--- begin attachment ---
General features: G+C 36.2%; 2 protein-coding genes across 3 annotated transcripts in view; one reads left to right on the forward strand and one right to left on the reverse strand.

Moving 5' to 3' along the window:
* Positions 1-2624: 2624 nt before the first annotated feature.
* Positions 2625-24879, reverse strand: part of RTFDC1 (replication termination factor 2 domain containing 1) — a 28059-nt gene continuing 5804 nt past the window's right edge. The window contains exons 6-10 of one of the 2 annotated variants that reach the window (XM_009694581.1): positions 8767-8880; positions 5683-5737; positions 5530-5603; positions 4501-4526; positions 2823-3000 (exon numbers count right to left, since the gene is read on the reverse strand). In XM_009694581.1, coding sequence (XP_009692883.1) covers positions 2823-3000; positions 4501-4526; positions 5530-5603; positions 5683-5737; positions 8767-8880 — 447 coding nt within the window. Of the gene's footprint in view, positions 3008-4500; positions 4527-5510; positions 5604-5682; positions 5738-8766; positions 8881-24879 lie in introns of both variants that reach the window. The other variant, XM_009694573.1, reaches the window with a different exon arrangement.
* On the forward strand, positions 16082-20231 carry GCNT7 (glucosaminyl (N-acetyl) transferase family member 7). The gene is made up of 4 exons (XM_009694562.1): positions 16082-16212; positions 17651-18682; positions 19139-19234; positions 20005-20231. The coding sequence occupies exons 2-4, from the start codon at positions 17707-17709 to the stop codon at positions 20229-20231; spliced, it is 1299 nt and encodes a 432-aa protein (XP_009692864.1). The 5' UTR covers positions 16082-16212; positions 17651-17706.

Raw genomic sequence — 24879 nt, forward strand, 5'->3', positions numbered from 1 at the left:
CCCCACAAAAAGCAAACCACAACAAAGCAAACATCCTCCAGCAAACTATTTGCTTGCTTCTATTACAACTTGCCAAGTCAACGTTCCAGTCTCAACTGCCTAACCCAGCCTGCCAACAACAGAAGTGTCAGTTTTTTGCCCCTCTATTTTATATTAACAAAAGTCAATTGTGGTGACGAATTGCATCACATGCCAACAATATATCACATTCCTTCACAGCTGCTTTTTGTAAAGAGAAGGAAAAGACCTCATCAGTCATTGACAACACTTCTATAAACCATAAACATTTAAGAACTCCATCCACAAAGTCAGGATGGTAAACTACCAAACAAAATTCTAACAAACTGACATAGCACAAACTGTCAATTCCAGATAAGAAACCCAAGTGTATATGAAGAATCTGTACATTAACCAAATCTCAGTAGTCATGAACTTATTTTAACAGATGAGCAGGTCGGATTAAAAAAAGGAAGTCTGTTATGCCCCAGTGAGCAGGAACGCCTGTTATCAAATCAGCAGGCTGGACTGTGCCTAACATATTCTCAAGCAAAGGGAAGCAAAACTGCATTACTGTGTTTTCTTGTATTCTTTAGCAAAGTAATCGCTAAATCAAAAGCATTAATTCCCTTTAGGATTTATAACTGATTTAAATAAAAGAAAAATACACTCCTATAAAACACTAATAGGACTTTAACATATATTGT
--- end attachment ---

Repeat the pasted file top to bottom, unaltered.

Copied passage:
General features: G+C 36.2%; 2 protein-coding genes across 3 annotated transcripts in view; one reads left to right on the forward strand and one right to left on the reverse strand.

Moving 5' to 3' along the window:
* Positions 1-2624: 2624 nt before the first annotated feature.
* Positions 2625-24879, reverse strand: part of RTFDC1 (replication termination factor 2 domain containing 1) — a 28059-nt gene continuing 5804 nt past the window's right edge. The window contains exons 6-10 of one of the 2 annotated variants that reach the window (XM_009694581.1): positions 8767-8880; positions 5683-5737; positions 5530-5603; positions 4501-4526; positions 2823-3000 (exon numbers count right to left, since the gene is read on the reverse strand). In XM_009694581.1, coding sequence (XP_009692883.1) covers positions 2823-3000; positions 4501-4526; positions 5530-5603; positions 5683-5737; positions 8767-8880 — 447 coding nt within the window. Of the gene's footprint in view, positions 3008-4500; positions 4527-5510; positions 5604-5682; positions 5738-8766; positions 8881-24879 lie in introns of both variants that reach the window. The other variant, XM_009694573.1, reaches the window with a different exon arrangement.
* On the forward strand, positions 16082-20231 carry GCNT7 (glucosaminyl (N-acetyl) transferase family member 7). The gene is made up of 4 exons (XM_009694562.1): positions 16082-16212; positions 17651-18682; positions 19139-19234; positions 20005-20231. The coding sequence occupies exons 2-4, from the start codon at positions 17707-17709 to the stop codon at positions 20229-20231; spliced, it is 1299 nt and encodes a 432-aa protein (XP_009692864.1). The 5' UTR covers positions 16082-16212; positions 17651-17706.

Raw genomic sequence — 24879 nt, forward strand, 5'->3', positions numbered from 1 at the left:
CCCCACAAAAAGCAAACCACAACAAAGCAAACATCCTCCAGCAAACTATTTGCTTGCTTCTATTACAACTTGCCAAGTCAACGTTCCAGTCTCAACTGCCTAACCCAGCCTGCCAACAACAGAAGTGTCAGTTTTTTGCCCCTCTATTTTATATTAACAAAAGTCAATTGTGGTGACGAATTGCATCACATGCCAACAATATATCACATTCCTTCACAGCTGCTTTTTGTAAAGAGAAGGAAAAGACCTCATCAGTCATTGACAACACTTCTATAAACCATAAACATTTAAGAACTCCATCCACAAAGTCAGGATGGTAAACTACCAAACAAAATTCTAACAAACTGACATAGCACAAACTGTCAATTCCAGATAAGAAACCCAAGTGTATATGAAGAATCTGTACATTAACCAAATCTCAGTAGTCATGAACTTATTTTAACAGATGAGCAGGTCGGATTAAAAAAAGGAAGTCTGTTATGCCCCAGTGAGCAGGAACGCCTGTTATCAAATCAGCAGGCTGGACTGTGCCTAACATATTCTCAAGCAAAGGGAAGCAAAACTGCATTACTGTGTTTTCTTGTATTCTTTAGCAAAGTAATCGCTAAATCAAAAGCATTAATTCCCTTTAGGATTTATAACTGATTTAAATAAAAGAAAAATACACTCCTATAAAACACTAATAGGACTTTAACATATATTGT